Learning Center
Plans & pricing Sign in
Sign Out




More Info
									Always Plan Ahead: How To Avoid Unpleasant Home Improvement Surprises

Home improvement projects can easily develop into gigantic headaches for the unprepared homeowner. There are
some basic steps you can take during the early stages of any such project to minimize the trouble it causes
you. As with so many things in life, good preparation is vital to a smooth and successful home improvement.

The first thing you need to do when you're considering any home improvement project is to get a good idea of
what it will entail. You should have a step-by-step plan that clearly lays out what needs to be done
complete your project. If it takes more than one sentence to describe a step, you need to break it down
further. Write your plan down. Hang onto any notes that you made while preparing it, too. This documentation
can help you describe your project to contractors - or even just jog your memory once work is underway!

Speaking of contractors, you need to make an honest estimate of your own home improvement resources and decide
if your project will require professional help. You should factor in not only your own skills, but also
amount of time you have available. Sometimes a relatively simple project is still too time-intensive for
youhandle yourself. If you decide that you need a contractor, take the time to research your options. You want
to deal with a reliable professional, so make sure that anyone you hire is licensed, insured, and
well-recommended by other homeowners.

While you are still in the planning phase of your home improvement project, remember to cover your legal
bases. Many home improvements require permits from your local government, or even some kind of design review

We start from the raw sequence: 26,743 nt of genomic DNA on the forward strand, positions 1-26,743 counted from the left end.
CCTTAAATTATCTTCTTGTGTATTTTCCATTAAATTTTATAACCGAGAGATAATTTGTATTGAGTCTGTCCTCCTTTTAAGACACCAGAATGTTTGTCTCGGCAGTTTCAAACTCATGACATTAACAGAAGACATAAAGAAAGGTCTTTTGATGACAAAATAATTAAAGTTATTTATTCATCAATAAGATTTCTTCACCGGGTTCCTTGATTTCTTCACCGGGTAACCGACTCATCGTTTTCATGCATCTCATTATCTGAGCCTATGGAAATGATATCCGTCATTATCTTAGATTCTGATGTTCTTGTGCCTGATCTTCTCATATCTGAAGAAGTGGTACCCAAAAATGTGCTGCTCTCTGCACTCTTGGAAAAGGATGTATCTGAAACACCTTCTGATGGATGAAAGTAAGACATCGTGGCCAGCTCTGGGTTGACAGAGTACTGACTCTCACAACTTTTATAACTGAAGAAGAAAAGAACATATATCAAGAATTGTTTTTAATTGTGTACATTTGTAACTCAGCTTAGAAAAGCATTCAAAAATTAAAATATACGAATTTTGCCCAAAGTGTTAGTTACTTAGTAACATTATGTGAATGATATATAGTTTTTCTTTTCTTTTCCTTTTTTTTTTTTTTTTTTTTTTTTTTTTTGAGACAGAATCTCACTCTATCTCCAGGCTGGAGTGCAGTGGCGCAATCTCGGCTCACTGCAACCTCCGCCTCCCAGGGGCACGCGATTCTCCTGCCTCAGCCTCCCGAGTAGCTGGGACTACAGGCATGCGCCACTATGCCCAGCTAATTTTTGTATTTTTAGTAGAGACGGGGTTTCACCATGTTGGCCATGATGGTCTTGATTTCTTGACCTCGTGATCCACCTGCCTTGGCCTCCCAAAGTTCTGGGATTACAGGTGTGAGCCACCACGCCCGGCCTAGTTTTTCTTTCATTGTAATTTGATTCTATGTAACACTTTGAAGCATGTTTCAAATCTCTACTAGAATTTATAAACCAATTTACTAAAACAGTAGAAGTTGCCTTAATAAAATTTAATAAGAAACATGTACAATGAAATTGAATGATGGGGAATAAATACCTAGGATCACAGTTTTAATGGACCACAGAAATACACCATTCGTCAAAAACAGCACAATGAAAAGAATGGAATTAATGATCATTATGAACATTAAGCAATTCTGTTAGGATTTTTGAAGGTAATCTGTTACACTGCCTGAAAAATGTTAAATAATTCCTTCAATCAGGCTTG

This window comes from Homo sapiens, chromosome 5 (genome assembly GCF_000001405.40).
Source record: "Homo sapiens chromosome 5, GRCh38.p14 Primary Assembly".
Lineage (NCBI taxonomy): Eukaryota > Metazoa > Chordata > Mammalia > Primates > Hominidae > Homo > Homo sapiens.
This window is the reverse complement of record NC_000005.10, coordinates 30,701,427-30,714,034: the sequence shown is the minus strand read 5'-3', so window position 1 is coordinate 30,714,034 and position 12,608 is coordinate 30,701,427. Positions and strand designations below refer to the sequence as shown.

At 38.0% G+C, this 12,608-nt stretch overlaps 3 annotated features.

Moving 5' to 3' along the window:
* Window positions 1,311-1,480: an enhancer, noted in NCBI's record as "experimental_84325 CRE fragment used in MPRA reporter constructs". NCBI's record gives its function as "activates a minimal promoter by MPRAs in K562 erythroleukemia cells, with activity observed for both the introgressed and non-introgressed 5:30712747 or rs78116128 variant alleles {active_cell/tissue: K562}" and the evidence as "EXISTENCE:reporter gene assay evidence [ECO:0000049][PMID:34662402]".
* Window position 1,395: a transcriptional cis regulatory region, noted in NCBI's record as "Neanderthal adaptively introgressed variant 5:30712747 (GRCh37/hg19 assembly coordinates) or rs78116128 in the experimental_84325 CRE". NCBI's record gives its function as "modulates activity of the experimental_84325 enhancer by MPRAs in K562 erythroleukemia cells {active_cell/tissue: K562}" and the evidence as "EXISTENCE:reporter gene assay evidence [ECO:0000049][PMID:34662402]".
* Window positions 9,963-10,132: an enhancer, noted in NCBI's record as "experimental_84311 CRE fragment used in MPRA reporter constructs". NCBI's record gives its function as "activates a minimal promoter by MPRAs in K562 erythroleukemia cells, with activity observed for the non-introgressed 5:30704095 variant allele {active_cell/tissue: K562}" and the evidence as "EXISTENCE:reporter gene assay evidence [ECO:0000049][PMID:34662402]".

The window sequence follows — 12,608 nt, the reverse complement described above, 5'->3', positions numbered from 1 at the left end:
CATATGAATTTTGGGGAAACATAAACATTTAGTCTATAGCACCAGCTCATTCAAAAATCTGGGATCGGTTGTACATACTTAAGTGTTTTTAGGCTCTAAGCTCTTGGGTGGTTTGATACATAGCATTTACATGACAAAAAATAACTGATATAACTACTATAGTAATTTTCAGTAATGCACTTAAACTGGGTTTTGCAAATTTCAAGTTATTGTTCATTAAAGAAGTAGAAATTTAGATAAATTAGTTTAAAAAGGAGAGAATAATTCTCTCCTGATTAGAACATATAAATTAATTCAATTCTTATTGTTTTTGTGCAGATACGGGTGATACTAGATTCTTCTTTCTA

process. Plumbing or electrical work that involves more than replacing fixtures and fittings will usually
require inspection and approval. Any addition that adds enclosed square footage to your home will almost
certainly require a permit. Major outdoor renovations, such as pools and decks, may require approval from the
city or from (if you have one) your neighborhood homeowner's association.

If your project is shaping up into a major undertaking, it might be smart to consider relocating your family
while work proceeds. As you can imagine, living in a construction zone is tremendously inconvenient for you.
You should also be aware that your presence is going to slow down contractors and other professionals trying
to work on your house. The expense and inconvenience involved in moving out of your house will be well worth
it if your project proceeds quickly and smoothly.

You need to keep as much flexibility in your schedule as possible when it comes to home improvements. The
larger your project is, the easier it is for it to fall behind schedule. A major renovation is a
ballet involving the services of many different professionals. Even very modest projects can uncover new
issues that are impossible to plan ahead for. When you estimate how long your project will take, be as
generous as possible. You should add 10 to 25 percent to any construction schedule to account for unexpected

If you take the time to make these sorts of preparations before you dive into a home improvement project, it
will go as smoothly as possible. Ideally, you'll never know just how much trouble you've saved yourself from
by planning ahead. Completing a home improvement project always feels good, but you'll find it feels
especially satisfying if you've avoided some of the potential pitfalls along the way.

To top